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4 Reasons Why Fiberglass Insulation Doesn't Work

fiberglass insulation | home insulation

4 Reasons Why Fiberglass Insulation Doesn't Work Blog Feature

By: Ryan Litwiller on May 16th, 2016

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In its glory days fiberglass insulation was considered the gold standard.

But if your home is still relying on fiberglass insulation today you are behind the times. Kind of like watching a black and white TV with three channels  in a day of smart TVs with Netflix and Hulu.

Here’s a few reasons why fiberglass insulation is outdated and out of touch in today’s construction environment.

Fiberglass Insulation is Susceptible to Cold Temperatures

Fiberglass insulation can lose up to 40% of its insulating capacity when outside temperatures dip below 20°F, according Rastra, an Insulated Concrete Form company.  When this happens, R-19 fiberglass insulation performs as if it were only R-9.

“When you need it the most, fiberglass insulation cannot properly insulate, “ Rastra writes.


In Michigan, if you haven’t noticed yet, it’s cold a lot. Don’t let fiberglass insulation make you feel even colder.

Fiberglass Insulation Struggles to Release Moisture

Once fiberglass insulation becomes damp, usually through leaks in a home’s wall, it’s time to sound the alarms. Raise a white flag. Declare a state of emergency.

That’s because insulation performance decreases dramatically.

A 1.5% increase in moisture content in fiberglass insulation can reduce its R-value by up to 50%, according to Rastra. That’s not a typo.

Because of its fibrous composition, fiberglass usually retains moisture.  When moisture is trapped in a wall insulated with fiberglass, the insulation becomes damp and starts to break down over time.

“There’s nowhere for that moisture to go,” said Eric Garcia, General Manager at RetroFoam of Michigan.

Cue mold growth. Damage to your home. Unhappy homeowner.

Fiberglass Insulation is Difficult to Install Properly

Fiberglass must be completely enclosed on all six sides of the the cavity without gaps or air pockets, otherwise it’s not as effective, Rastra suggests. It also must be fully expanded to allow its air pockets to perform.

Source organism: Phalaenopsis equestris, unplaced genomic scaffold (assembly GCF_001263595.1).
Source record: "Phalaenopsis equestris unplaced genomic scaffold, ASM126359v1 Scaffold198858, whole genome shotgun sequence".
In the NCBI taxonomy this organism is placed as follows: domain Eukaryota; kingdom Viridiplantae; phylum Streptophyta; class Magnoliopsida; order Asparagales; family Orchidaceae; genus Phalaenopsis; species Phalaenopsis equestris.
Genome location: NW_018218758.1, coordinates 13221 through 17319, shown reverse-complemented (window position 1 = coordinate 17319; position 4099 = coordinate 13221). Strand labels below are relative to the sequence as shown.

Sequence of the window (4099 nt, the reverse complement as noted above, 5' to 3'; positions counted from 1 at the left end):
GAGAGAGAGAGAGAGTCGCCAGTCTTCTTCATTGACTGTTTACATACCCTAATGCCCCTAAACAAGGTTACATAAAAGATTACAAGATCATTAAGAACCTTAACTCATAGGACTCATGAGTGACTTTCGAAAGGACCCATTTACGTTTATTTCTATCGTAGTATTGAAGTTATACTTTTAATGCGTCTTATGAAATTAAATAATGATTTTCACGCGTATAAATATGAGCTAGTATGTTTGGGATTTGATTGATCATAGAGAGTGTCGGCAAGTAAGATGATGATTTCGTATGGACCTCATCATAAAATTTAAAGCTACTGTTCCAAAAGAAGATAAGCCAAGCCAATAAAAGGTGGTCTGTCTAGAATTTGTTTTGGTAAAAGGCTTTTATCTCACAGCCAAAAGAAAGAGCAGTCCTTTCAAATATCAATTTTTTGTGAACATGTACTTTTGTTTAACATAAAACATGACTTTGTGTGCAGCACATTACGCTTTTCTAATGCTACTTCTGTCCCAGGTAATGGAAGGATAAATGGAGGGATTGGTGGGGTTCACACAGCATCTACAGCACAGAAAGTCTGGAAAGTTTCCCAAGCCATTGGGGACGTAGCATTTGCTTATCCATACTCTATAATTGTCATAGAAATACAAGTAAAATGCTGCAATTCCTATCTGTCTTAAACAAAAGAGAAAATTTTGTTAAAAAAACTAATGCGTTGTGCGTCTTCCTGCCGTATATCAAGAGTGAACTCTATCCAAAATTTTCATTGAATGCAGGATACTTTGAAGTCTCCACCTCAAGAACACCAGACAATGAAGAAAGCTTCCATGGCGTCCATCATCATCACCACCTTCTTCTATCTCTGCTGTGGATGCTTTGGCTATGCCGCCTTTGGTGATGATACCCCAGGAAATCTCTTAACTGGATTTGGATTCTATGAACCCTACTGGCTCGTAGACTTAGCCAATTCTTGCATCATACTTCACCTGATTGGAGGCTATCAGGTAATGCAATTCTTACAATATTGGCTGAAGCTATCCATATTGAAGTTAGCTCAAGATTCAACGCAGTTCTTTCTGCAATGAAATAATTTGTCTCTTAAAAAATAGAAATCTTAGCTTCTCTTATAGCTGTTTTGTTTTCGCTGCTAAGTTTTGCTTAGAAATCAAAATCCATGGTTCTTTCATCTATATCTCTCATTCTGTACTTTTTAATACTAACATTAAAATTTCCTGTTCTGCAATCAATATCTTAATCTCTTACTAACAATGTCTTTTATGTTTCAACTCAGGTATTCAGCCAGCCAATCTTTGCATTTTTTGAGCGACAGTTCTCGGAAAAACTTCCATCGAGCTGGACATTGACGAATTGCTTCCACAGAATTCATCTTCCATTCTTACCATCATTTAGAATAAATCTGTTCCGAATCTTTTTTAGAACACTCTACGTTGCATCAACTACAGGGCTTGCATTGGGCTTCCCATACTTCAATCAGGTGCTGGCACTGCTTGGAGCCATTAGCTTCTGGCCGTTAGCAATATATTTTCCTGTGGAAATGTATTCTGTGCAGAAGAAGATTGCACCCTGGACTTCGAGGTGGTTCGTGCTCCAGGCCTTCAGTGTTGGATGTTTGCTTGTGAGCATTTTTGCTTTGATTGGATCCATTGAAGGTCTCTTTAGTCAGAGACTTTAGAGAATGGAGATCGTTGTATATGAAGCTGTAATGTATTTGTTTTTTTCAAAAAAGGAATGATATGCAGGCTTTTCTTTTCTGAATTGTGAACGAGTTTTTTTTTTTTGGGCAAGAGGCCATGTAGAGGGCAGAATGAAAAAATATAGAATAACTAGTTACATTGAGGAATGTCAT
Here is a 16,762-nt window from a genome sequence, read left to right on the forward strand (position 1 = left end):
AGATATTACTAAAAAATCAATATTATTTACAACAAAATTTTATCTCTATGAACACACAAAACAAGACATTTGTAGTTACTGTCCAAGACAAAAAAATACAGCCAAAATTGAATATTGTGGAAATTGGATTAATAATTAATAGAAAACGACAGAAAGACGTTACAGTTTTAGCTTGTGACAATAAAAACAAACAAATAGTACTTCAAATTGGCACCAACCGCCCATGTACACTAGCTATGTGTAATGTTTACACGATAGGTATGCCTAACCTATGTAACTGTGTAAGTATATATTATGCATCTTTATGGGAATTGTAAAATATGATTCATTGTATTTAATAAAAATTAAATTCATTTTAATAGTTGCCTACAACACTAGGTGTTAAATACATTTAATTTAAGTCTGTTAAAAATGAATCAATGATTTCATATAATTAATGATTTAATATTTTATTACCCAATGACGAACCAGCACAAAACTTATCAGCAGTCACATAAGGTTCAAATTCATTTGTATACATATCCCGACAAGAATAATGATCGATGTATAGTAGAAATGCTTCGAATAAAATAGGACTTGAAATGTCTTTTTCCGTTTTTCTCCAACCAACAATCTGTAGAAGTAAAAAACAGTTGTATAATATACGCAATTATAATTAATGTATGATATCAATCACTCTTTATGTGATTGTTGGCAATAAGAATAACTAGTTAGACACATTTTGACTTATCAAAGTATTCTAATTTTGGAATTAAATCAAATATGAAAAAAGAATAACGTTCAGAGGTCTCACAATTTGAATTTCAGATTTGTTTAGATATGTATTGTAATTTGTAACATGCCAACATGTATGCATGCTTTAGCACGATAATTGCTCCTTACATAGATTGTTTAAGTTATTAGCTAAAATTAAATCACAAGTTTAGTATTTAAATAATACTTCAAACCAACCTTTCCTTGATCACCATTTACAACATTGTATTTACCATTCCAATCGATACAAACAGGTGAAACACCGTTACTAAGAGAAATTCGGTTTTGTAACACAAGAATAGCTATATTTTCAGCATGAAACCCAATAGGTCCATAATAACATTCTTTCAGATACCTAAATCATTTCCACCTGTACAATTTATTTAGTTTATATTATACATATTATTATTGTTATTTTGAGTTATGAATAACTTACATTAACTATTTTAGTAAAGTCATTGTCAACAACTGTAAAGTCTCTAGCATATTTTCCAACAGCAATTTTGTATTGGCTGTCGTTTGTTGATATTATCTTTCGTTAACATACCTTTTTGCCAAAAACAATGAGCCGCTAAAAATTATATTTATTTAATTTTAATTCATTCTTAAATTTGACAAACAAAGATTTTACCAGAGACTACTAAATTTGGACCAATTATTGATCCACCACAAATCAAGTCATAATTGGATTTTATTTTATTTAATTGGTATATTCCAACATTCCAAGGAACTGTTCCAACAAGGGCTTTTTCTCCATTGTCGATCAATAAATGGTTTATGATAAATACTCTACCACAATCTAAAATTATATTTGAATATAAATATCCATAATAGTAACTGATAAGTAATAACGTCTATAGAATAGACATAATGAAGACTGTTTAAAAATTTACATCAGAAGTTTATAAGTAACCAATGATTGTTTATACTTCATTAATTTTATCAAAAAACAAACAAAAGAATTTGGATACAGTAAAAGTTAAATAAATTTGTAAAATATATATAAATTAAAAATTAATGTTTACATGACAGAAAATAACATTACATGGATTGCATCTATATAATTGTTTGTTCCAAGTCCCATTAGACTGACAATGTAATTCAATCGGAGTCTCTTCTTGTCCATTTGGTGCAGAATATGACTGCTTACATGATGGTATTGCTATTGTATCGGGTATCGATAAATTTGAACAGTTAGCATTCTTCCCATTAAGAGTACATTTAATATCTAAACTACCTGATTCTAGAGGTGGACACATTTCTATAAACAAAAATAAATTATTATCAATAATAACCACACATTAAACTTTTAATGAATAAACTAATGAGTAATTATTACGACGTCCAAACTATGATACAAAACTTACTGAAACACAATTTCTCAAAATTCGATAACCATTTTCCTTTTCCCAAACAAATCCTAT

If a worker stuffs it into an opening or its compressed by electrical and plumbing lines, good luck with performance. Unfortunately, this happens a lot on the job site.

“For small jobs, no insulation is more convenient than (fiberglass) batts or blankets. However, its low cost and convenience come with a downside: It's difficult to install well,” the Green Building Advisor writes.

Fiberglass Insulation is Prone to Air Flow

Finally, Garcia said fiberglass insulation simply can’t stop air flow in any significant fashion.

“Most of the problems fiberglass has lead back to air passing through it,” he said.

In fact, the filter material for most furnace filters is fiberglass because it has little resistance to airflow, according to Southwest Building & Energy Technologies.

“Can that same material effectively insulate a structure? Can you imagine insulating a house by stuffing furnace filters into the walls and ceiling?” SBET writes. “The weakest feature of fiberglass is its resistance to airflow.  With this new info, technology and updated building standards, fiberglass is typically the worst option for an insulation material.”

The Best Choice for Home Insulation

As you can see fiberglass insulation faces several performance challenges. So, what type of insulation should be used to insulate a home’s walls, crawl space, and attic?

Foam insulation addresses all of the challenges that fiberglass insulation creates. It keeps a consistent R-Value across all temperatures, acts as an air seal to block moisture and airflow, and can be installed in open and closed cavities in new builds and in retrofitting existing homes. Besides these benefits foam insulation is safe, reduces drafts and problem areas in the home, and often reduces energy bills by up to 50%.

To learn more about foam insulation, check out the Learning Center on our website.

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